Sep 17, 2019

Why WeWork waits

Illustration: Sarah Grillo/Axios

WeWork yesterday slammed the brakes on its beleaguered IPO, with sources saying that the process should resume in mid-to-late October.

  • Who's at fault? The "other guy," per multiple other guys. But everyone agrees that the calendar played a key role.

Between the lines: As of this past weekend, it was still all systems go. WeWork and SoftBank were hammering out final structure and size details of SoftBank's cornerstone IPO commitment, and bankers were booking ballrooms. The idea was to launch the roadshow either Monday or Tuesday, with a pricing next Thursday night into first trades on Friday.

That's when things get murky. I've heard that the SoftBank deal couldn't quite be finalized in time, although I've also heard it's all sewn up. I've heard that some big investors kept pushing for additional governance changes, but I've also heard that the book is effectively covered.

  • The IPO needed to launch by yesterday in order to price in September, as this isn't the sort of company that can afford a truncated roadshow.
  • Rosh Hashanah begins a week from this Sunday night, and Yom Kippur is the following week. It's generally considered disrespectful to roadshow during the Jewish high holidays, and it would have been a particular no-go for Israel-born CEO Adam Neumann.
  • That brings us to the week of Oct. 16.
  • WeWork could launch then, but only if it can do so with at least preliminary Q3 numbers. Company finance execs today have been charged with determining when those figures can be compiled and reported.
  • WeWork isn't saying much publicly, except putting out a statement last night that it expects to complete the IPO by year-end. Remember, the corresponding credit facility commitments expire if the public offering pushes past 2019.

The bottom line: This is obviously a negative event, with WeWork bonds tumbling deep on the news. And it provides more schadenfreude for those in Silicon Valley who want to see SoftBank suffer. At the same time, however, so far it's more of a procedural fail than a material one.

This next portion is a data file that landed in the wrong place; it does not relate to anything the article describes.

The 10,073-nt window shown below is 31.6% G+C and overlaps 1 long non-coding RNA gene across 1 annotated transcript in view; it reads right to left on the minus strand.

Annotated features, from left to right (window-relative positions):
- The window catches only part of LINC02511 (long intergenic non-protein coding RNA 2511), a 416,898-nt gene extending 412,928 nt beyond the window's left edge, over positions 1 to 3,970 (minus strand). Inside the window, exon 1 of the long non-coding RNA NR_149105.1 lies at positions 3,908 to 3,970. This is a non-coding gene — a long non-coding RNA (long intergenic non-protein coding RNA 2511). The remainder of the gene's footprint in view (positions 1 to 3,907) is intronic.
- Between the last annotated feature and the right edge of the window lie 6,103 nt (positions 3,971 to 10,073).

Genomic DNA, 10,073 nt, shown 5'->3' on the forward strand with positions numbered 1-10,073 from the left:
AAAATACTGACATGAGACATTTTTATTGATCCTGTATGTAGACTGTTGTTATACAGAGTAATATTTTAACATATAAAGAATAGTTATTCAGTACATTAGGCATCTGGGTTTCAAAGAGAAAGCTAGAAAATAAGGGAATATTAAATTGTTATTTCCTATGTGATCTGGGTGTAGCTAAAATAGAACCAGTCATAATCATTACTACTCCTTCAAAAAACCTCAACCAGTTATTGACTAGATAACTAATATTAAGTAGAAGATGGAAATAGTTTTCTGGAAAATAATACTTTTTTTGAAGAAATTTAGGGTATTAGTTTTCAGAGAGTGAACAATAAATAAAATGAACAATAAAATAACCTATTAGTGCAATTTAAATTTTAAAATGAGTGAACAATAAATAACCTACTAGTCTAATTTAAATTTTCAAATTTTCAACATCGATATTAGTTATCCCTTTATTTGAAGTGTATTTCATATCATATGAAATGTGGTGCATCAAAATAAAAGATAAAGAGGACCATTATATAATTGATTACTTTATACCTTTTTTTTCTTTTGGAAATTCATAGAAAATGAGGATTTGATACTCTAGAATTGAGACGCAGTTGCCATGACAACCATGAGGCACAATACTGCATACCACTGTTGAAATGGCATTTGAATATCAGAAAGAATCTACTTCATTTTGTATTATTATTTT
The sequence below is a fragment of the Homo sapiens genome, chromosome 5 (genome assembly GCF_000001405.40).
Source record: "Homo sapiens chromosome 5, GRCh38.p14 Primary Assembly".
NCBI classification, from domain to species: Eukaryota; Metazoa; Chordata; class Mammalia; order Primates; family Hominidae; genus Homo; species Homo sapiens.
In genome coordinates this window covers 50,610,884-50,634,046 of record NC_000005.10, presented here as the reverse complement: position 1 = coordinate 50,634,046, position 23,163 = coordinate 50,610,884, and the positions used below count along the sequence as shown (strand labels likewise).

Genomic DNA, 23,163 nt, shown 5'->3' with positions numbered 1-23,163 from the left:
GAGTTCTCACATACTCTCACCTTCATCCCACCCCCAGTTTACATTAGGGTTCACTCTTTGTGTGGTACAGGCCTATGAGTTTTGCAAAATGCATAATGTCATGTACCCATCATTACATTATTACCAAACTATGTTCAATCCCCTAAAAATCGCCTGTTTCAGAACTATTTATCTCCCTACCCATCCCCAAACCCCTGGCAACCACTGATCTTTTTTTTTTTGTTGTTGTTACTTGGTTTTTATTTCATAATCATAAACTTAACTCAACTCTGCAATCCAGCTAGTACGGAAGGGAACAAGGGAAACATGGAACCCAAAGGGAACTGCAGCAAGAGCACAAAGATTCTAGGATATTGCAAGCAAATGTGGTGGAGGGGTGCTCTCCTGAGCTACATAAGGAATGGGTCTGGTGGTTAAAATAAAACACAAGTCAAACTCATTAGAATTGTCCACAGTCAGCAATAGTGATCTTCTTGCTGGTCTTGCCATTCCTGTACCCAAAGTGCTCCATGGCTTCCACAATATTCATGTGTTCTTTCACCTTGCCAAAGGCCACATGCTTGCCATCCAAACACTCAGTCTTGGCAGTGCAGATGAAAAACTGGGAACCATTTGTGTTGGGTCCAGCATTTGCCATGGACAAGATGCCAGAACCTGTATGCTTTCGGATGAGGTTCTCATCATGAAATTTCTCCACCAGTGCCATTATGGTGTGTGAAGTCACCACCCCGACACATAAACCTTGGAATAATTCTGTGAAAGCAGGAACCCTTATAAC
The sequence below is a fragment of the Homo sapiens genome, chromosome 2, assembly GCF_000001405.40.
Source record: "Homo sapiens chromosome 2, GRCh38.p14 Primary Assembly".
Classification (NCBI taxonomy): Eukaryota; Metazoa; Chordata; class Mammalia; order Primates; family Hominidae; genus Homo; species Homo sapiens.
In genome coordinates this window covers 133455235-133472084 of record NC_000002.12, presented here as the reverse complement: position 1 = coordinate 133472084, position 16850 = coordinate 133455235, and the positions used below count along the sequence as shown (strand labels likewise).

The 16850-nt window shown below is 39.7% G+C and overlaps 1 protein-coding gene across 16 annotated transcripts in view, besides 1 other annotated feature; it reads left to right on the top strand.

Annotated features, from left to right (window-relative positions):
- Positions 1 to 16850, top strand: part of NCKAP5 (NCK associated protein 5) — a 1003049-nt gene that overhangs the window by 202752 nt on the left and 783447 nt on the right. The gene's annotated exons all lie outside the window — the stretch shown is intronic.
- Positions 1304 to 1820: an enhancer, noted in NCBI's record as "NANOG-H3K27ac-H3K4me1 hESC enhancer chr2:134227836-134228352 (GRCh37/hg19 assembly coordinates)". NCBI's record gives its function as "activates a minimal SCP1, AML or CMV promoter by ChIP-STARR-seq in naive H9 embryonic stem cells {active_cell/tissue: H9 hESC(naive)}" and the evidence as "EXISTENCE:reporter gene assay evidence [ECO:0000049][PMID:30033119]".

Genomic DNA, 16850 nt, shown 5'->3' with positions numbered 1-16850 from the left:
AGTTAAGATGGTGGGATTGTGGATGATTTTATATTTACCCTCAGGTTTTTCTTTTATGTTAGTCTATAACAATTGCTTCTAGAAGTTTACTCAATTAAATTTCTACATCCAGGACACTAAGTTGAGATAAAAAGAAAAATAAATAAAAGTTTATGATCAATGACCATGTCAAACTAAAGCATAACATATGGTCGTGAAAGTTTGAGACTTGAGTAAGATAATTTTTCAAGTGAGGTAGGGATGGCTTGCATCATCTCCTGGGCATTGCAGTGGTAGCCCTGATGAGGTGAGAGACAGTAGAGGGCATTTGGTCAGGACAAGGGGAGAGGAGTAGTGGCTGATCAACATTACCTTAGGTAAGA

Go deeper: The battle over WeWork's IPO

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WeWork picks up the pieces after ousting its CEO

Illustration: Sarah Grillo/Axios

When someone makes the inevitable WeWork movie, consider it a remake of the end of Quentin Tarantino's 1992 film Reservoir Dogs. Almost all of the major characters die. The exception is Mr. Pink, who seems to escape, but then we hear police sirens and his fate is left ambiguous.

Driving the news: Founder and CEO Adam Neumann was fired on Tuesday in a boardroom coup that he enabled by recently changing governance terms.

Go deeperArrowSep 25, 2019

Podcast: WeFight

WeWork's largest investor is pushing to oust its CEO, putting an IPO in further doubt. Dan digs in with The Wall Street Journal's Maureen Farrell.

Go deeper: Latest WeWork drama: SoftBank vs. Adam Neumann

Keep ReadingArrowSep 23, 2019

Latest WeWork drama: SoftBank vs. CEO Adam Neumann

Illustration: Aïda Amer/Axios

The WeWork soap opera had been scheduled to take a short hiatus, at least until Q3 numbers could be compiled, but then the company surprised everyone with a pop-up episode over the weekend.

What's happening: The WSJ reported yesterday that "a bloc of WeWork directors is planning to push Adam Neumann to step down as chief executive." CNBC added that SoftBank's Masayoshi Son supports the move.

Go deeperArrowSep 23, 2019